I realized just how successful the marketing efforts behind the energy drink in the tiny bottle known as "5-Hour Energy" have been when I walked with my family across the parking lot toward the Blue Moose bar and grill in East Grand Forks last week. There, on the ground, I observed litter that was not typical of what you might find outside a sports bar. It wasn't cigarette butts or empty beer bottles. There, in one small, confined space on the ground, were five empty, little bottles of 5-Hour Energy.
It was easy to deduct the scenario: A handful of people had each guzzled their own bottle of 5-Hour Energy before entering the Blue Moose so they could, in theory, party harder and party longer because they wouldn't get tired and want to go to bed. It's why so many people manage to choke down mixed alcoholic beverages that involve seemingly odd-couple ingredients like Jagermeiser and Red Bull energy drink. These days, when it comes to young people and partying, it's not necessarily about making wild and crazy memories with your crew or finding someone of the opposite sex who's open to some intimate fun, it's about stamina. After all, if you're sawing logs when the real debauchery commences at around 4 a.m., who's going to take the photos for your Facebook page?
But, seriously, 5-Hour Energy? Red Bull? You can delude yourself all you want by saying that they taste great, but just typing the two energy drink brand names in this paragraph made my salivary glands involuntary shoot out of my mouth and splatter on my computer screen. I’d rather eat cooked peas and liver.
No one ever claimed Red Bull is good for you, but these marketing geniuses behind 5-Hour Energy? It's full of vitamins and minerals and other things your body needs to be healthy, strong and energetic. Open up a bottle and, in one of the drink's television commercials, out pops an avocado and a banana.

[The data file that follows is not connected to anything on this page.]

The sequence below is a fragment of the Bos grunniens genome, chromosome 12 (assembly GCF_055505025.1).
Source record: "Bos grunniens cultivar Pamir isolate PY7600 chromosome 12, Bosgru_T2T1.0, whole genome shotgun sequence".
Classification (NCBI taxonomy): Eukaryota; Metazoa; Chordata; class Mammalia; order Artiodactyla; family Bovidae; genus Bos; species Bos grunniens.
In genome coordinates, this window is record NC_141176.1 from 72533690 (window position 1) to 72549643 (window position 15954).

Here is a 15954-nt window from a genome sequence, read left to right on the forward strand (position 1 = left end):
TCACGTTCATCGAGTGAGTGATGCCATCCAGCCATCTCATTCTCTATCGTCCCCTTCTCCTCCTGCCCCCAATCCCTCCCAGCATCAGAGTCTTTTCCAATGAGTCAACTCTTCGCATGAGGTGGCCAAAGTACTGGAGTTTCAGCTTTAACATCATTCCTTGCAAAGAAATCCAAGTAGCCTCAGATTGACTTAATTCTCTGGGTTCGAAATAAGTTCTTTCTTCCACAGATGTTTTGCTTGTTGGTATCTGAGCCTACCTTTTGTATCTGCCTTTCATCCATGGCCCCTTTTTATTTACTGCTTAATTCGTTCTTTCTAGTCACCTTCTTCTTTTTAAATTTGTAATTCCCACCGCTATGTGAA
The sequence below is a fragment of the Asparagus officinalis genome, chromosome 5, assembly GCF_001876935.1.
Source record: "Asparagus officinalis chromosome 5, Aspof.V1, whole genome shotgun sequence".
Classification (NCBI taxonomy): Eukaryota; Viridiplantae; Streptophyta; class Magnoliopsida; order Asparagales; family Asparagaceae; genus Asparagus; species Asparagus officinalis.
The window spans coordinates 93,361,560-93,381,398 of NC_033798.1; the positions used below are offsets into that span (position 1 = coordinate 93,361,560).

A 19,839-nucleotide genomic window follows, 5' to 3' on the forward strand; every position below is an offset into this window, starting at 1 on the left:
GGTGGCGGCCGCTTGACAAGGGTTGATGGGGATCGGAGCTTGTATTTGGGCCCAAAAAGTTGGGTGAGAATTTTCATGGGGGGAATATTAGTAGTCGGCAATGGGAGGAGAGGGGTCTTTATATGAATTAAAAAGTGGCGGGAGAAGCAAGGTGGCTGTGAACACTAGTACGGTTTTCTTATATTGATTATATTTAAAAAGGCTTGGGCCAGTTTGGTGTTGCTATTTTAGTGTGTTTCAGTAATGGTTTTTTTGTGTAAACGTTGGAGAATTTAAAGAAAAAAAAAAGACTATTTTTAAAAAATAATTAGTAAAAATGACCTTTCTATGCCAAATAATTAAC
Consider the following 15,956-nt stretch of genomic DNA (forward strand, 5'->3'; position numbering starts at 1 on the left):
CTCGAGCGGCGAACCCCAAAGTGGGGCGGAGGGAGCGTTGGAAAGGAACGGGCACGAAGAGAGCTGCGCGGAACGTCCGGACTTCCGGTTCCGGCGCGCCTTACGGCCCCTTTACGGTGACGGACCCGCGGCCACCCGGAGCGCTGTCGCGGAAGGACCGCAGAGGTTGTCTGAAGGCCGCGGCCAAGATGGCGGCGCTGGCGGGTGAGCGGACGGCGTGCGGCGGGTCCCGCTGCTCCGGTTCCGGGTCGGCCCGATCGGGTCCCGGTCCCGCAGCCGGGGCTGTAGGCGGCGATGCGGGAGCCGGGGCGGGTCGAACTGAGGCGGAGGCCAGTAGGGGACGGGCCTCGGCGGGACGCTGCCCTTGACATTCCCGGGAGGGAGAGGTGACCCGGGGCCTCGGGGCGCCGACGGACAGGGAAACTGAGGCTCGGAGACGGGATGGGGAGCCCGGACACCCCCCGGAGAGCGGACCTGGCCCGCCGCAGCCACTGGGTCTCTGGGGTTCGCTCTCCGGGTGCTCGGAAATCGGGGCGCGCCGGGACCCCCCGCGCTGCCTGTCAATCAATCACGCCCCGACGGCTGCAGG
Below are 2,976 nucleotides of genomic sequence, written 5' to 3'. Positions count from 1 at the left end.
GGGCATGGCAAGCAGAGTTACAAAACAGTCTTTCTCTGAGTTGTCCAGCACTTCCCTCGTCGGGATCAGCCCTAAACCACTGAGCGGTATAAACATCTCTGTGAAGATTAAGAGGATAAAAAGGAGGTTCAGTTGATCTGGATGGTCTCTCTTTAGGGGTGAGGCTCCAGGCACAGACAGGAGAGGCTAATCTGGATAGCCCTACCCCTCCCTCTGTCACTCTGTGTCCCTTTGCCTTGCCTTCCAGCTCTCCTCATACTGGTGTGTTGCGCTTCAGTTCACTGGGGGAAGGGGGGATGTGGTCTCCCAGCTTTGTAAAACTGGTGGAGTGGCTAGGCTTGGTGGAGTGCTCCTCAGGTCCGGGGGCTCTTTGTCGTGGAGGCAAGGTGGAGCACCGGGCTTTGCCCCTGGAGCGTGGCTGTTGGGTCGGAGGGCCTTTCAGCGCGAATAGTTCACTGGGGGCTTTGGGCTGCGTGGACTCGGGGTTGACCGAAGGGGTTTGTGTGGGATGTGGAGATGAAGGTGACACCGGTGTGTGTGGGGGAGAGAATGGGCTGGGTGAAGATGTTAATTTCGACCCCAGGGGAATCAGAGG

First marketed as an energy drink that gives you sustained energy when you really need it, without bouncing off the walls and scaring everyone around you with your frantic enthusiasm, the people behind 5-Hour Energy are now trying to hit a five-run grand slam: They're taking on coffee.
"When do you drink 5-Hour Energy?"
That's what the narrator in the new series of TV commercials asks. The paid commercial actors' answers make it clear that they rely on the energy boost provided by 5-Hour Energy “every day,” at work, at home, at play, at school, at the health club...everywhere.
But before announcing that they rely on 5-Hour Energy daily, a couple of the commercial actors, portraying frazzled parents or professionals running late in the morning, tell us that grabbing a bottle of 5-Hour Energy out of the kitchen cupboard is much quicker than making a pot of coffee or standing in line at the coffee bistro down the street. One guy, when he opens his kitchen cupboard, which one could deduct once was home to a bunch of coffee mugs, it's fully stocked with six packs of 5-Hour Energy. "Let's do this," he says confidently after gulping down his little magic bottle, as he adjusts his tie before heading out the door to what promises to be an ultra-productive day at the office.
Sorry, dude, but I'm not going to "do this." Not only do I not wear a tie to work, but I like the coffee process as much as I savor the actual act of drinking a few cups during my typical morning, at home or at work. I like listening to a pot brew while I'm reading the morning paper. I like pouring the first cup. I like shoving the steaming cup into my too-curious cat’s face and watching him recoil.
I don't want to ingest tangy, tart, sour citrus flavor in the morning. I want black coffee so stiff I feel compelled to make chewing motions with my mouth even if there is nothing solid to break down for the purposes of swallowing.
I want to work for my morning energy boost. I want to carry around the world's most expensive thermal coffee mug, my Nissan Thermos Thermax stainless steel beauty that keeps my java hot for more than three hours, even on a chilly golf course. If my necessary morning jolt doesn't require five trips to the bathroom, then why did the Big Man upstairs feel compelled to equip us with bladders? (When you think about it, coffee and bladders are a great argument against evolution. Humans drink so much of it, you’d think we’d be equipped with five-gallon bladders by now. Oh, well...go God!)
So you can keep your 5-Hour Energy. The Ferris Bueller-like new star of the latest 5-Hour Energy commercials - there’s an “extra strength” formula to promote now, after all - strolls among motivated, productive 5-Hour Energy addicts and says you should drink 5-Hour Energy when “You need to get stuff done.”?Then he glances at the secretary shoving papers into a file cabinet at warp speed and says, “Wow, look at you go.”
Yes, look at me go, to get a cup of coffee. Maybe even a banana.